House Committee Aims to Restore Block Grants Cut by Trump

A House subcommittee on Appropriations approved Tuesday its fiscal year 2018 appropriations bill for several federal agencies, calling for the restoration of funding for community development programs in the process.

The bill, which pertains to the Department of Transportation, Department of Housing and Urban Development and related agencies, was passed on a voice vote Tuesday evening.

“The bill that we are considering today provides $56.5 billion in discretionary budgeting authority,” said subcommittee Chairman and Florida Rep. Mario Diaz-Balart. “We’re $1.1 billion below enacted level, but $8.6 billion above the budget request.”

The legislation, which restores funds to community development programs cut from President Donald Trump’s budget request including the Community Development Block Grant (CDBG) program, has now been forwarded to the full committee for approval.

Trump’s “blueprint budget,” which was unveiled in March, proposed a number of cuts in domestic spending to direct more money to defense, border control and general law enforcement. It called for elimination of the block grant program.

The appropriations bill allocated $38.8 to HUD overall and $2.9 billion to CDBG, a $100 million decrease from the current year’s funding.

“It’s a program the needs significantly more funding,” said Allentown, Pennsylvania, Mayor Ed Pawlowski, who called it a “lifeline” for his citizens.

Pawlowski said the program should return to its 2013 funding level of $3.3 billion.

Established in 1974, the block grant program stands as one of longest continuously run programs at HUD. The program provides annual grants to more than 1,200 local and state governments to address a wide range of development needs in low- and moderate-income communities.

Since its inception, about $150 billion has been invested into the program.

In a March White House press briefing, Budget Director Mick Mulvaney said the program doesn’t work and is “not showing any results.”

But mayors across the country disagree.

Members of the U.S. Conference of Mayors (USCM) issued a report showcasing the positive effects of the program in more than 120 cities and calling for additional funding.

More than 350 mayors have signed letters to Congressional leaders outlining the accomplishments of the program including D.C. Mayor Muriel Bowser.

The conference is the official nonpartisan organization of cities with populations of more than 30,000, in which cities are represented by mayors or other chief elected officials.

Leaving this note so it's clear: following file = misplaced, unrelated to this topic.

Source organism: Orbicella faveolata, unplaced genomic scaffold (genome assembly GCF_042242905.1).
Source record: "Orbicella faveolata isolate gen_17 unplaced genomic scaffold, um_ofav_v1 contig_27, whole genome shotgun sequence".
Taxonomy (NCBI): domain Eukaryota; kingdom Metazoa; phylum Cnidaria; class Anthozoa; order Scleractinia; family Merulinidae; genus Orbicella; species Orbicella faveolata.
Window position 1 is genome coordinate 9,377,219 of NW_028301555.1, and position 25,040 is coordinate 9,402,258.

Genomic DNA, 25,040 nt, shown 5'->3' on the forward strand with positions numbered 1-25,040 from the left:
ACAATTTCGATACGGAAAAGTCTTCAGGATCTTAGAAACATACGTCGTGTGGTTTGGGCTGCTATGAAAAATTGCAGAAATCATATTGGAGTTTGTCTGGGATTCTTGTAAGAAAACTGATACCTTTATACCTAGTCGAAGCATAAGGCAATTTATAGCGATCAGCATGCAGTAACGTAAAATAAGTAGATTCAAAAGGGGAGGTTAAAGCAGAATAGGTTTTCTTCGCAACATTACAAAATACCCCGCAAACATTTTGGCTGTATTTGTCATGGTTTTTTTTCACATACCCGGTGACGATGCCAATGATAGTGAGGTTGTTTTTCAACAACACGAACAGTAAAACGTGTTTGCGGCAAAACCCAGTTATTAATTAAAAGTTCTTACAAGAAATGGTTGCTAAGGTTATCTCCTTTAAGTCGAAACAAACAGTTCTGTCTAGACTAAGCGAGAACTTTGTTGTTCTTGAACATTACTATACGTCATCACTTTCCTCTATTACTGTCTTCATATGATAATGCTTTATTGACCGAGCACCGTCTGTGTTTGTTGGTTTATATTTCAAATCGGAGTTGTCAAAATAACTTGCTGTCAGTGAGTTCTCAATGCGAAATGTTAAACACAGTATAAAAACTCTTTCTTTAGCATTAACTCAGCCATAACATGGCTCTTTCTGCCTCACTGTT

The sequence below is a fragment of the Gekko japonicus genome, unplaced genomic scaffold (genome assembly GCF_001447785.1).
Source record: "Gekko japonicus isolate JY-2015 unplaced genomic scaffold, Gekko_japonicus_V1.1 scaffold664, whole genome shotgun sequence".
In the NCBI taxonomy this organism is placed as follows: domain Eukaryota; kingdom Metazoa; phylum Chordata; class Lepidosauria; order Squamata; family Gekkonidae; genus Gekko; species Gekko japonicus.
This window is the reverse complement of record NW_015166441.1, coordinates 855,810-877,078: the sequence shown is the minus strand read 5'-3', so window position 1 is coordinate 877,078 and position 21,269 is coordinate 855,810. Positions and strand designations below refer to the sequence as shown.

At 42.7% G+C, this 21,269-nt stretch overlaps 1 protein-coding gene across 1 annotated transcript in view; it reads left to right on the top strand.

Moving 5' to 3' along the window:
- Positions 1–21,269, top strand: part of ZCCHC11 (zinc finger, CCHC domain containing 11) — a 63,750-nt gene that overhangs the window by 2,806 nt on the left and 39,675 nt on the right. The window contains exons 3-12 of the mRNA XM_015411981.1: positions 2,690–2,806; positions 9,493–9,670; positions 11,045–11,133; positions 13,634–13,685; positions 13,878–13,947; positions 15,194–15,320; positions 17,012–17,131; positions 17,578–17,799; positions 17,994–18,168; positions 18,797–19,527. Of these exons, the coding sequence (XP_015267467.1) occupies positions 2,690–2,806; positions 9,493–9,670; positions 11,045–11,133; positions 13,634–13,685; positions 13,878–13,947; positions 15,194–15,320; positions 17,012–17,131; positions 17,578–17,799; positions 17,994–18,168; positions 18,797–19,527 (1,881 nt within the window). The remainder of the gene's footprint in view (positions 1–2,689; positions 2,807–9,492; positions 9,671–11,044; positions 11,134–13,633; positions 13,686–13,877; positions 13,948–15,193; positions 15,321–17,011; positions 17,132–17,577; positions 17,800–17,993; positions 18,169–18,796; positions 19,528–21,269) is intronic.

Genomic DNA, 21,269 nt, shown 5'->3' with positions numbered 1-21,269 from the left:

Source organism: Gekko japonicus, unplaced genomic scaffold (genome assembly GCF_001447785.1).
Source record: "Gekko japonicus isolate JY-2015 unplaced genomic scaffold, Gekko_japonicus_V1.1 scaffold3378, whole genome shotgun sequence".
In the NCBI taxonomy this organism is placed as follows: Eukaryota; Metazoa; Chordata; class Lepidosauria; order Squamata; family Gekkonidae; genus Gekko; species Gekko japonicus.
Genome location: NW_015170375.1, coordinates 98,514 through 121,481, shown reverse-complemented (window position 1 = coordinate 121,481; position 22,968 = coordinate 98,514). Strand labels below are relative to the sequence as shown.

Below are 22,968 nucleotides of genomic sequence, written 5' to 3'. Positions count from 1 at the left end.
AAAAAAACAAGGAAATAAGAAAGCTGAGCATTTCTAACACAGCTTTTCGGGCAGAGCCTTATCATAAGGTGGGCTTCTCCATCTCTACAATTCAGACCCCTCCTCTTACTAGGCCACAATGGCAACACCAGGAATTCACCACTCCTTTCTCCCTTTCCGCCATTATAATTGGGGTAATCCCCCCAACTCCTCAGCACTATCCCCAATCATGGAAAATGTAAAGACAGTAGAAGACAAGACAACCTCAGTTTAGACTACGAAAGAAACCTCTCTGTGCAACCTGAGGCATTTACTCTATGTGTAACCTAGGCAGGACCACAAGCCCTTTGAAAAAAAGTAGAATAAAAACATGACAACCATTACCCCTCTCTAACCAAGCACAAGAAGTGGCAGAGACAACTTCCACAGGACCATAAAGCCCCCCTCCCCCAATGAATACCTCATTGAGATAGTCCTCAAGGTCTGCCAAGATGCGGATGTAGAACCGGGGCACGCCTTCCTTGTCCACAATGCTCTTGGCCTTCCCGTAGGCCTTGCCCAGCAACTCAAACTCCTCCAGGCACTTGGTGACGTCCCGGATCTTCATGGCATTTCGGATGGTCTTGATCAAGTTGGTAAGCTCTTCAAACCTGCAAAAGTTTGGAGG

“There is not another issue that I know that has such strong bipartisan support,” said USCM 2nd Vice President and Rochester Hills, Michigan, Mayor Bryan Barnett on a conference call ahead of the markup hearing. “In a largely Republican community, with higher than average income and education levels, we rely on, count on and need CDBG funding.”

Barnett called the program a “very unique tool” his city uses to address concerns for its low-income residents, including a shelter for victims of domestic violence.

Other uses for the grant include programs for literacy, engaging at-risk youth, housing rehabilitation for in-home seniors and the disabled, and counseling for those who suffer from mental illness.

The highly competitive Transportation Investment Generating Economic Recovery (TIGER) grant program, which allows DOT to invest in road, rail, transit and port projects, was also eliminated in the appropriation bill.

Though some members called cuts to allocations “unfavorable,” the subcommittee forwarded the bill without any proposed amendments.

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Tatyana Hopkins – Washington Informer Contributing Writer

Tatyana Hopkins has always wanted to make the world a better place. Growing up she knew she wanted to be a journalist. To her there were too many issues in the world to pick a career that would force her to just tackle one. The recent Howard University graduate is thankful to have a job and enjoys the thrill she gets from chasing the story, meeting new people and adding new bits of obscure information to her knowledge base. Dubbed with the nickname “Fun Fact” by her friends, Tatyana seems to be full of seemingly “random and useless” facts. Meanwhile, the rising rents in D.C. have driven her to wonder about the length of the adverse possession statute of limitations (15 years?). Despite disliking public speaking, she remembers being scolded for talking in class or for holding up strangers in drawn-out conversations. Her need to understand the world and its various inhabitants frequently lands her in conversations on topics often deemed taboo: politics, religion and money. Tatyana avoided sports in high school she because the thought of a crowd watching her play freaked her out, but found herself studying Arabic, traveling to Egypt and eating a pigeon. She uses social media to scope out meaningful and interesting stories and has been calling attention to fake news on the Internet for years.

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